Today’s POP RESCUE from a fate unknown, is the 1991 second album – Emotions – by Mariah Carey, but can you ‘let it go’ or is it something to cry about? Let’s find out…
For about a decade, I’ve found Mariah Carey irritating. I often wonder whether she’s forgotten who she is, as she seems to spend too much time looking and sounding like she’s living someone else’s life, whilst scrimping on the talent.
Back in 1991, she was a sensation. This second album saw her younger self continue to scale incredible vocal heights. It’s something that she continued to do into her third album Music Box which I have previously owned.
She also has a lyrics and music writer’s credit on every single track.
The album opens with lead single and title track, Emotions. And it’s laden with finger-clicks, bouncy piano, and a feint gospel choir. It includes her then-trademark high note. This is a perfect way to start an album. Oddly, the music was co-written with David Cole and Robert Clivillés, who were also performing as C&C Music Factory (whose album clearly suffered because of their attentions here).
Track two sees a trademark 90’s Mariah ballad And You Don’t Remember. It’s plodding, and totally paint-by-numbers, but this is what I think she does well. She just does them rather a lot.
Second single, Can’t Let It Go adds in more of a gospel feel. It is a little uninspiring, and only reached #20 in the UK when it was released. It lacks the energy of Emotions.
Third single, Make It Happen arrives, and injects another dose of energy, with it’s wandering bass line, and whispery backing vocals. However, as I type these reviews whilst listening to the albums, I’m now fearful that I’m set for six consecutive ballads before the album is done.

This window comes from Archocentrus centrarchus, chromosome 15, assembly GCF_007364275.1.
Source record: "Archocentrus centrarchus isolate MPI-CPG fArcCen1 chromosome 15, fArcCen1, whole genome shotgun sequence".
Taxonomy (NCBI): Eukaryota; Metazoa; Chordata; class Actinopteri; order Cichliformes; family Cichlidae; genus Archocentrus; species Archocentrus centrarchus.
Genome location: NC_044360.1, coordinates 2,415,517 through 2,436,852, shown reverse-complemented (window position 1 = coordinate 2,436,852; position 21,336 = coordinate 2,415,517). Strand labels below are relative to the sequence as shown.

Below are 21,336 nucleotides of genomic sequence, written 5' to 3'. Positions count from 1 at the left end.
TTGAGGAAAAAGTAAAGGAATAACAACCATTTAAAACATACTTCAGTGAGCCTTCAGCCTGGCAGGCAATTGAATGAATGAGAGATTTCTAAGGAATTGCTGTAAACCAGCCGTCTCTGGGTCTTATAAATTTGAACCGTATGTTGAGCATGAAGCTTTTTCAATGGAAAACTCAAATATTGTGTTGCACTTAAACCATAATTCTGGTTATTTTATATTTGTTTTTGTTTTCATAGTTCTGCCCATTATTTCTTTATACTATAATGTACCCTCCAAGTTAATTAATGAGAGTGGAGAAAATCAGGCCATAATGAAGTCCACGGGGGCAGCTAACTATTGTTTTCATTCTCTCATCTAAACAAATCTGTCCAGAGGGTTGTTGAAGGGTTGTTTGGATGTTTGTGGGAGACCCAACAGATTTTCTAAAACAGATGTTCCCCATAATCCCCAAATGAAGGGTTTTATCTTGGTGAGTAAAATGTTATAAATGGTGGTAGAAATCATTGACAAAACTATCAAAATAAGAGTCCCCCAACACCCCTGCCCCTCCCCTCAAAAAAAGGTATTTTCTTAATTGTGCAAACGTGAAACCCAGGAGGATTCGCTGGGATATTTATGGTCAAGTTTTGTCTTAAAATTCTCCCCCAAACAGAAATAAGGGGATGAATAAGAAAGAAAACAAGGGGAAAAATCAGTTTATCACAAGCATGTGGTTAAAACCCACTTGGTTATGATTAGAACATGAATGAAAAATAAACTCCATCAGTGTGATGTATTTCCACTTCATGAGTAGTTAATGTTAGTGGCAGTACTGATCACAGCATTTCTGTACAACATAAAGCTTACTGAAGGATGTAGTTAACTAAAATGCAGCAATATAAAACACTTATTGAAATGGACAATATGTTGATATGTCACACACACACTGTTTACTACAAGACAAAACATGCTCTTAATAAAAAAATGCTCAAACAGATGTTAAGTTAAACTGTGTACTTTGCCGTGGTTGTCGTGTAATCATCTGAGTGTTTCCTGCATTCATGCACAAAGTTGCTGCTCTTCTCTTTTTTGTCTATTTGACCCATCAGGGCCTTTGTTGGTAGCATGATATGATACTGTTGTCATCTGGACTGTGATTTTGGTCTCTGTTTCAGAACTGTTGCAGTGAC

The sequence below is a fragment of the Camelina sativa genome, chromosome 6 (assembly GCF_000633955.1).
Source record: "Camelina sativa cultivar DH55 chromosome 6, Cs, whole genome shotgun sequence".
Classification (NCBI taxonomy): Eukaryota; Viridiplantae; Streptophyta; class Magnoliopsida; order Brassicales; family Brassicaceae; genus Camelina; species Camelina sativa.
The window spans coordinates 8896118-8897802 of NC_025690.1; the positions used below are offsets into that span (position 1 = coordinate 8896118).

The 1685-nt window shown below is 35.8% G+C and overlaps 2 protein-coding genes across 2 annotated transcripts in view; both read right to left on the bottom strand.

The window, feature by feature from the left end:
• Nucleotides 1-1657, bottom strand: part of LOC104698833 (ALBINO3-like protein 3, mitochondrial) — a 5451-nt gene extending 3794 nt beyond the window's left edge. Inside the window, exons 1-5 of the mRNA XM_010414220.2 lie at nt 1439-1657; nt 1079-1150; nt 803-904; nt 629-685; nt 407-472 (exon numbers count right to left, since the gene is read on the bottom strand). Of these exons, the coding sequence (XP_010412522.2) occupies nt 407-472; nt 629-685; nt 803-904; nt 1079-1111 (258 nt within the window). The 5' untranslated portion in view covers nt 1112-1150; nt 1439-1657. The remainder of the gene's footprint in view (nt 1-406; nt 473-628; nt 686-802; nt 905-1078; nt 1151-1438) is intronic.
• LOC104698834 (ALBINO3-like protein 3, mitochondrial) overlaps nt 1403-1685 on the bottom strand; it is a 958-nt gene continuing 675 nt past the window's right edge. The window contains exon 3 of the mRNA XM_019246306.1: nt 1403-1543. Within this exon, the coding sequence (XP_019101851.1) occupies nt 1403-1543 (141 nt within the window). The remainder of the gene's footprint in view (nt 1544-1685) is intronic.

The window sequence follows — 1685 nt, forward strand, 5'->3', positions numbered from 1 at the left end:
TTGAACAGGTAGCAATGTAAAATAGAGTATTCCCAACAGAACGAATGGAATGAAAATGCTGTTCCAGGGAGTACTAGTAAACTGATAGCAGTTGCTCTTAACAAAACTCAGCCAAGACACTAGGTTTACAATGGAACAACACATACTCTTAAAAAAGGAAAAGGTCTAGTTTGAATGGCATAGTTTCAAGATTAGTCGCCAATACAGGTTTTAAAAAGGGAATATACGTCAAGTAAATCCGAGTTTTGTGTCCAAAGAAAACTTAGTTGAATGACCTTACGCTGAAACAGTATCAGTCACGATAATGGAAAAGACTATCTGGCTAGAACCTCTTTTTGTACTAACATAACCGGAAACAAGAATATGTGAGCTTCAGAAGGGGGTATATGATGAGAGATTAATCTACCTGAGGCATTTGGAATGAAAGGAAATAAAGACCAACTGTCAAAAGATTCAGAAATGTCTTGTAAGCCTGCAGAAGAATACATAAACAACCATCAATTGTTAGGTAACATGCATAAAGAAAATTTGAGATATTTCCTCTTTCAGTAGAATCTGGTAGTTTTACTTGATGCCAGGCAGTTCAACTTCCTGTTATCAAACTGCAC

If It’s Over feels like a grand, gospel number. And another heart-wrenching ballad.
Thankfully You’re So Cold comes along, with it’s bouncy house pianos. Despite it’s title, it’s a little pocket of warmth amongst the saccharine. This could easily have been a more interesting single, but instead it acts for what would have likely have been the opening of side two of the vinyl and cassette versions of the album.
Up next is So Blessed, sounding somewhat like a mix between a keyboard demo and a 1950s love song. It’s classic Carey, but tedious.
To Be Around You opens with some more great piano, before adding some gospel and finger-snaps and claps to the recipe. This gives another catchy song, and probably the closest (musically) to Emotions.
Till The End Of Time is another ballad, and another one that doesn’t really go anywhere.
Final track The Wind is a lovely piano-lead jazzy ballad, and featured as the b-side on the Emotions single. The track is delicate, and shows how her voice can work alongside the simplicity of a piano without drowning it out. Think 1950s, think Madonna‘s Dick Tracey soundtrack, or something from George Michael‘s Listen Without Prejudice, or a movie theme. It is a great track, and was thoroughly wasted as a b-side.
And with that, it’s over. Nestled amongst those ballads were some gems, but sometimes the paint-by-numbers ballad just becomes a chore.
There’s no denying Mariah’s vocal skills, and when there’s a hit it’s done properly, but thank goodness we’re done!
- POP RESCUE 2014 RATING: 3 / 5
- 1991 UK CHART POSTITION: #4
- POP RESCUE COST: £1.99 from a British Heart Foundation store.
Based on all of the Mariah Carey albums that we have reviewed so far, we are able to calculate her average album score as
3.60 out of 5.